Profiles

Kristina Fjelkestam

Kristina Fjelkestam

Professor

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Works at Department of Ethnology, History of Religions and Gender Studies
Telephone 08-674 79 06
Email kristina.fjelkestam@gender.su.se
Visiting address Universitetsvägen 10 E7
Room E 715
Postal address 106 91 Stockholm 106 91 Stockholm

About me

I am a professor of gender studies, and as I see it, gender studies builds on three pillars that are grounded in theory, politics, and history. Theory is the binding element in the interdisciplinary field of study; politics is the idea that the subject not only wants to describe oppressive mechanisms but also change them, which is based on an emancipatory struggle with historical roots.

I am particularly interested in research on language and sexuality, as these are such central aspects of people’s lives, but I am also interested because they are complex and, paradoxically, represent both the best and the worst that can happen to us. Language can be artistically enjoyable but also exert violence; sexuality can lead to both wonderful and horrific experiences.

 

Latest publications:

(2018) ”Does Time Have a Gender? Queer Temporality, Anachronism, and the Desire for the Past”, The Ethos of History. Time, Location and Responsibility, ed. Stefan Helgesson & Jayne Svenungsson, Oxford:Berghahn.

(2018) ”Retrofili och begäret efter det förflutna”, Tidskrift för genusvetenskap nr 2-3.

(2018) ”Våldsam extas”, Ord och Bild nr 4.

Research

My research profile is generally based in feminist cultural theory with a historical focus. I am currently interested in research on queer temporality, which involves alternative notions of time, and I focus on this in the research programme Time, Memory, Representation: On Transformations in Historical Consciousness, funded by the Bank of Sweden Tercentenary Foundation. In the past, I have worked with cultural memory (i.e. what and how a society chooses to remember) and different perspectives on the theory and practice of historiography.

As of 2015 I am back at Stockholm University, where I once completed my PhD in comparative literature with the thesis “Ungkarlsflickor, kamrathustrur och manhaftiga lesbianer: modernitetens litterära gestalter i mellankrigstidens Sverige” [Bachelor Girls, Companionate Wives and Mannish Lesbians: Representations of Modernity in Interwar Sweden] (Symposion 2002). By studying now-forgotten literature, I wanted to problematise literary historiography’s consecration of a literary canon. In my second book, “Det sublimas politik: emancipatorisk estetik i 1800-talets konstnärsromaner” [The Politics of the Sublime: Emancipatory Aesthetics in 19th Century Artist Novels] (Makadam 2010), I wanted to continue to problematise historiography in practice, this time by analysing the political consequences of the history of aesthetics. In “Ta tanke: feminism, materialism och historiseringens praktik” [Taking Thought: Feminism, Materialism and the Practice of Historicizing] (Sekel 2012), I continue to reflect on issues relating to the philosophy of history. The book title alludes both to taking the right to think and to the concrete materialisation of insights in a more theoretical sense. In line with this, I choose to consider literary works as responses to contemporary aesthetic and political issues, and as social practices rather than static objects. Thus, in my readings, a novel such as Djuna Barnes’ “Nightwood” becomes an allegorical representation of the Other in traditional historiography.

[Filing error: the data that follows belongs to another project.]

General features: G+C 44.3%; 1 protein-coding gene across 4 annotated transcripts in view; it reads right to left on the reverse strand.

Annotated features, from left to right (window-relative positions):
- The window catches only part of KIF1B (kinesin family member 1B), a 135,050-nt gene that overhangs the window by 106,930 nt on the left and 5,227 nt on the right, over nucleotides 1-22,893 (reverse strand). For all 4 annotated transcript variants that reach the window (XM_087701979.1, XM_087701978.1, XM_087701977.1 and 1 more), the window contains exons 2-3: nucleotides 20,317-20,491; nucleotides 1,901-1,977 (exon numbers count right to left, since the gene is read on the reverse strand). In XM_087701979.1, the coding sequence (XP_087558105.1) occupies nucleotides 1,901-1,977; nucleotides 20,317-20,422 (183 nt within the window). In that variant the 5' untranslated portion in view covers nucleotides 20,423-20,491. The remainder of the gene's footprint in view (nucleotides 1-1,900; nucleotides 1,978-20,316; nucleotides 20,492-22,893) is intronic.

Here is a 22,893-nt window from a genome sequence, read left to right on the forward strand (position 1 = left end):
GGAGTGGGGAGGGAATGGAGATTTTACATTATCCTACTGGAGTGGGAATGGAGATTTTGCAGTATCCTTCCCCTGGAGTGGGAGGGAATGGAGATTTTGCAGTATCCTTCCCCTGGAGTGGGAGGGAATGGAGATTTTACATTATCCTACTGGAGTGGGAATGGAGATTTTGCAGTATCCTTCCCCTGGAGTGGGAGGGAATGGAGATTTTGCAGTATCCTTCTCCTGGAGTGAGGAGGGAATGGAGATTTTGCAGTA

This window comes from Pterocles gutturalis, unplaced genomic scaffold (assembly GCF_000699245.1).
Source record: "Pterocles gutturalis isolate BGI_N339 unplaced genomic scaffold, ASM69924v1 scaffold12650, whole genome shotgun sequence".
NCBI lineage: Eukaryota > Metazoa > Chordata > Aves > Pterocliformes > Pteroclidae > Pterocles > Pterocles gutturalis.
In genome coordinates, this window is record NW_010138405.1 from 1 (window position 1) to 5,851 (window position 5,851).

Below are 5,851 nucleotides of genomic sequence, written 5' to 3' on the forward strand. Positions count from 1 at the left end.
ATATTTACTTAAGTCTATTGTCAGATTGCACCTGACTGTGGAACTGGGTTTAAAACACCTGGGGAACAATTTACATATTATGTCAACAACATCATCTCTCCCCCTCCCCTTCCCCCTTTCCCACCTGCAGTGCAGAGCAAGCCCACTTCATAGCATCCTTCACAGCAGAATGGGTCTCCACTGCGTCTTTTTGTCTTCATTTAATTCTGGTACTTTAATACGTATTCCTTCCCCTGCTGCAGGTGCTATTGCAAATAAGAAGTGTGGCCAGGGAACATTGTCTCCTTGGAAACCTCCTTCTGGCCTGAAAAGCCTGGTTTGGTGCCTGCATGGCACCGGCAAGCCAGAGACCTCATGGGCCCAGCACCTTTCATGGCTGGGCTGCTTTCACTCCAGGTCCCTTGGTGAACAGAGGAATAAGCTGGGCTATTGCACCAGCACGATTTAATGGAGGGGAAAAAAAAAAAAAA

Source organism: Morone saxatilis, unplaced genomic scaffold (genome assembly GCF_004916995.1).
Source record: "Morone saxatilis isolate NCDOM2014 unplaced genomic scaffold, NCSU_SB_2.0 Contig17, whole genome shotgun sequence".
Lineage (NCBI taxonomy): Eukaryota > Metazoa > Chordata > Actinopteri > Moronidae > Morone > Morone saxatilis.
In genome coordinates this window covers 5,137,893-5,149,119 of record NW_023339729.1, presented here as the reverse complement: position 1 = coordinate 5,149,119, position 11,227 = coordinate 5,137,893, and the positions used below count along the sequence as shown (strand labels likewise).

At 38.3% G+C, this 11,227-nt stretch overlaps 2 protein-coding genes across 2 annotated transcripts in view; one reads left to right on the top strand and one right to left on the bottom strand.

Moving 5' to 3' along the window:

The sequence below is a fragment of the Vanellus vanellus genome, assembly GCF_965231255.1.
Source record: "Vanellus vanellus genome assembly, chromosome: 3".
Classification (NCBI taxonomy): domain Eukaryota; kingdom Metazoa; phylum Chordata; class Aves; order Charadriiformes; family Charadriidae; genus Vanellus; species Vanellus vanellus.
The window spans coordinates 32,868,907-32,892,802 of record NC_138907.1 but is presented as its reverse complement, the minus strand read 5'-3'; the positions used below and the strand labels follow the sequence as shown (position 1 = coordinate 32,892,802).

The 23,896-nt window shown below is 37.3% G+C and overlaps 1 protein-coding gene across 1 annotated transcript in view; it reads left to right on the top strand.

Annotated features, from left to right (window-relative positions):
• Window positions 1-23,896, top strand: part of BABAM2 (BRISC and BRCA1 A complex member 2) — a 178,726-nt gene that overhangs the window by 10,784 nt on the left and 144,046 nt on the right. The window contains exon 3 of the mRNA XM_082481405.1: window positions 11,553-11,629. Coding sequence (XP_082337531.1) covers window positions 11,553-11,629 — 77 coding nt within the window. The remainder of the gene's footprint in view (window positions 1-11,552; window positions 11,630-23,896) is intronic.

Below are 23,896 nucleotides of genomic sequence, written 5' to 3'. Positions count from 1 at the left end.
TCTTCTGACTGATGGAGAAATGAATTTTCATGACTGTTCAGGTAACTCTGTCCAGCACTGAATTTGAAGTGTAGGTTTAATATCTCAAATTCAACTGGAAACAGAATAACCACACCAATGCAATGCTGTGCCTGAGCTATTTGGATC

In addition, I have published articles in national and international journals, edited the anthologies “Reflektionens gestalt” [The form of reflection] (2009) and “Kvinnorna gör mannen: maskulinitetskonstruktioner i kvinnors text och bild 1500-2000” [The women make the man: constructions of masculinity in women’s texts and images] (2013, with Helena Hill and David Tjeder), and participated in various research projects as part of my previous employment at Södertörn University, Umeå University and Linköping University. For a more complete list of my publications, see the SwePub link to the right.

Last updated: October 29, 2018

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